The era of ?big data? has opened the door for genomic and systems biology approaches to be applied to current challenges in life sciences and precision medicine. One critical challenge in these areas is how to prioritize research findings to validate and identify actionable insights that can translate into better outcomes for patients. In this regard, we have assembled a multidisciplinary group of scientists and physicians from academia and industry with a focus on creating discovery pipelines that combine high-throughput profiling technologies with advanced statistical and machine learning approaches to generate predictive tools that enable us to move rapidly from big data to better diagnoses and treatment. In this regard, we propose to apply these approaches to develop a computational clinical decision tool that will improve disease forecasting and treatment plans for Multiple Myeloma (MM), an incurable cancer that originates in bone marrow plasma cells and affects more than 30,000 patients a year. Though there have been some advances in the number and diversity of available therapeutic options for these patients, relapse remains inevitable, and MM ultimately remains a terminal diagnosis. The clinical assay and computational pipeline developed in this project will combine a targeted sequencing panel specific to myeloma patients and clonality estimates with RNA- sequencing and drug repurposing to expand therapeutic options for MM patients. We will develop this unique tool with the following specific aims: (1) Develop an integrated genomic clinical decision tool to guide precision treatment of MM and validate therapy recommendations using PDX profiling, and (2) Validate MM precision medicine platform in a prospective clinical trial and generate clone-specific treatment recommendations. To achieve these objectives, we will integrate a Cancer Genetic, Inc.'s FOCUS::Myeloma panel, a targeted panel designed to specifically interrogateall the genes and copy number alterations commonly altered in myeloma, and into a computational drug selection pipeline that utilizes RNA-sequencing data and drug repurposing algorithms to generate therapeutic recommendations matched to a patient's unique disease profile. These recommendations will be validated in mouse avatars of myeloma to confirm and refine drug predictions. We will implement our assay in a prospective clinical trial of 100 patients to determine if the treatment decisions generated by our pipeline achieves an improvement in standard-of-care. Finally, we will perform clonal modeling on relapsed patients to retrospectively evaluate clone-specific treatment responses. Completion of these studies will result in a clinic-ready assay and computational tool that will guide MM precision treatment decisions and inform new therapeutic strategies based on a patient's unique cancer profile. genomic clonal modeling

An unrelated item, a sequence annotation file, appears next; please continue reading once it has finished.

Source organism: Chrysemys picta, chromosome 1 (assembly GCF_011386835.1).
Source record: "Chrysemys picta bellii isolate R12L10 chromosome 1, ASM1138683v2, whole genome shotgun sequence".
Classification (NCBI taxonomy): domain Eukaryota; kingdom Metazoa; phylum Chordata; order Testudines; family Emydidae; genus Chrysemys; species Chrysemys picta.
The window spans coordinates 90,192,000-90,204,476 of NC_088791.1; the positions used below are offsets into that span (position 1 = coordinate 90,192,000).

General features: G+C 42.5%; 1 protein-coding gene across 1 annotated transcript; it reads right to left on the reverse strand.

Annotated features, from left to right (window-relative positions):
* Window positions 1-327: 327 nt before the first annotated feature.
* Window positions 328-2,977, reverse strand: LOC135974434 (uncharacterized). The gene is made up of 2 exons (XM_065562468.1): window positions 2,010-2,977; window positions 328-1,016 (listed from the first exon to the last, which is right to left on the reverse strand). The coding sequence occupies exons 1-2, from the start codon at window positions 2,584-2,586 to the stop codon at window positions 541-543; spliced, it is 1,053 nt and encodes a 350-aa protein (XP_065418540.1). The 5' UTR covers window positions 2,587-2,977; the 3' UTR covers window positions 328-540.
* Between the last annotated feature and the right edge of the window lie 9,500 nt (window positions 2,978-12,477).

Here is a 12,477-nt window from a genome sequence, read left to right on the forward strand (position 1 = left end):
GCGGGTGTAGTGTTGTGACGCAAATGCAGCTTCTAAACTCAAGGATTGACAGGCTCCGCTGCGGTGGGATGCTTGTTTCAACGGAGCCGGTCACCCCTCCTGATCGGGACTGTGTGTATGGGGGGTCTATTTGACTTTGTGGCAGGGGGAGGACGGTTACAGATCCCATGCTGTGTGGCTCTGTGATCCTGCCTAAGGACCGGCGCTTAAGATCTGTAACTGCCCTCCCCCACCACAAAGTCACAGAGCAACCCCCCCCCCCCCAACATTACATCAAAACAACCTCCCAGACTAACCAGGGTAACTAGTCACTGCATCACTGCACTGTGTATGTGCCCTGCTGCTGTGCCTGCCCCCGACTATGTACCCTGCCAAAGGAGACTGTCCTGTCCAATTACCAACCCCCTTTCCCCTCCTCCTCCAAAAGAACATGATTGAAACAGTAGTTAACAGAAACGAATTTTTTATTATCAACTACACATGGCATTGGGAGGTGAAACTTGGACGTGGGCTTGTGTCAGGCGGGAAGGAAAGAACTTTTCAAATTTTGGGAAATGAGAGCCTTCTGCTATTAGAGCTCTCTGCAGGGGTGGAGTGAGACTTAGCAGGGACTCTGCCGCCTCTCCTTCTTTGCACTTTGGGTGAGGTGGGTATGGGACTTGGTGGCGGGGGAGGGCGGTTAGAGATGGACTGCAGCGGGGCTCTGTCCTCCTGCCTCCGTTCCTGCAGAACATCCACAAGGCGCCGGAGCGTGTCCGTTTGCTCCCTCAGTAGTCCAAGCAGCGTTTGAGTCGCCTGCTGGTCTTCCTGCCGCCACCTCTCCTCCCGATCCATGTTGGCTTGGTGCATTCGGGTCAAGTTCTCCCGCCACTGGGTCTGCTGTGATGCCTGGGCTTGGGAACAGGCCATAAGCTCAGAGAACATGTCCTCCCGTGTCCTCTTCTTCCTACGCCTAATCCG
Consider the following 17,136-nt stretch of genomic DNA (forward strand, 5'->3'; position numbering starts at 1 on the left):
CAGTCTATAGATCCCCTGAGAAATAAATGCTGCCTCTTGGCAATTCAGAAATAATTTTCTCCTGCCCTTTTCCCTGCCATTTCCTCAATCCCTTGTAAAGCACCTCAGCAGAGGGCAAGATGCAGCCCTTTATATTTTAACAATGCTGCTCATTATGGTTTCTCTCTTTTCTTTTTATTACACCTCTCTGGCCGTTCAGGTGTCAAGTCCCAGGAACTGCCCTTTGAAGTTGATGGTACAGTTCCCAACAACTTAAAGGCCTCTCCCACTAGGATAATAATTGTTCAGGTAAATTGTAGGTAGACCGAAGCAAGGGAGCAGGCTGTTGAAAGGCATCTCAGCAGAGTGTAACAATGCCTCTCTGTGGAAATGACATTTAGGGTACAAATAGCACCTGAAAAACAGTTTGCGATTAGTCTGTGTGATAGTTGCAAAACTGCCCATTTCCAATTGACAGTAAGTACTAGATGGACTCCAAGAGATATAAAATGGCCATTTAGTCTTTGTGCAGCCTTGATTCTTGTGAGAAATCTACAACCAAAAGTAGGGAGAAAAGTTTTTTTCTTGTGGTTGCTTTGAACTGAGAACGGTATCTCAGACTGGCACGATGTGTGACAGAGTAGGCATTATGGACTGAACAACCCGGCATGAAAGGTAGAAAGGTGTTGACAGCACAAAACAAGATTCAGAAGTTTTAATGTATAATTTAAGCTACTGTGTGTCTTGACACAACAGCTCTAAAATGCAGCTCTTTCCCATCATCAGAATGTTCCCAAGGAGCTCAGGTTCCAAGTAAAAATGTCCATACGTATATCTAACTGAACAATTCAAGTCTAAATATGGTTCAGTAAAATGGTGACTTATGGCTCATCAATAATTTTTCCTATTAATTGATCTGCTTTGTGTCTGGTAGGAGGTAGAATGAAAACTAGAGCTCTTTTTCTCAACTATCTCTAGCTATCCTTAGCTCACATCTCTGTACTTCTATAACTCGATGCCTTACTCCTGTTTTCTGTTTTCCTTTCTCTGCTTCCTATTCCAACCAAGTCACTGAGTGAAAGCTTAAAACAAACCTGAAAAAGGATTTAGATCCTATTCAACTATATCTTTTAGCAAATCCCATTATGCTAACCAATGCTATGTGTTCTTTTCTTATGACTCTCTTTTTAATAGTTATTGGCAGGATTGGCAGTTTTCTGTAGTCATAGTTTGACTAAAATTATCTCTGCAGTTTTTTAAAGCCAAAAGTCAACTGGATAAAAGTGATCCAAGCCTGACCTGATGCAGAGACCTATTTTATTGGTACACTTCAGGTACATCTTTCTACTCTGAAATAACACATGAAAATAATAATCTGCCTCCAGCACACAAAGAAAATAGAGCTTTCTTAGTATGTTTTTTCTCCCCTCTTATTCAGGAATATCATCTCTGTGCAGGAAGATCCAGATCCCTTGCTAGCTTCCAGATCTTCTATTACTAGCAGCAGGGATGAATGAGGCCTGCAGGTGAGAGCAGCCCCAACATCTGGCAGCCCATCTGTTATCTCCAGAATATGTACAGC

Public Health Relevance

Multiple Myeloma is an incurable cancer of the blood that takes the lives of over 12,000 people every year. It remains a difficult disease to treat due to its genetic complexity from the earliest stages of the disease, indicating a need for a precision medicine approach in treating these patients. In this application Icahn School of Medicine at Mount Sinai will partner with Cancer Genetics, Inc. to develop a multi-omics clinical decision assay that will improve long-term outcomes for patients with advanced myeloma and generate valuable insights and tools that can be broadly leveraged for other disease indications.

National Institute of Health (NIH)
National Cancer Institute (NCI)
Research Project (R01)
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Special Emphasis Panel (ZRG1)
Program Officer
Ossandon, Miguel
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Icahn School of Medicine at Mount Sinai
Internal Medicine/Medicine
Schools of Medicine
New York
United States
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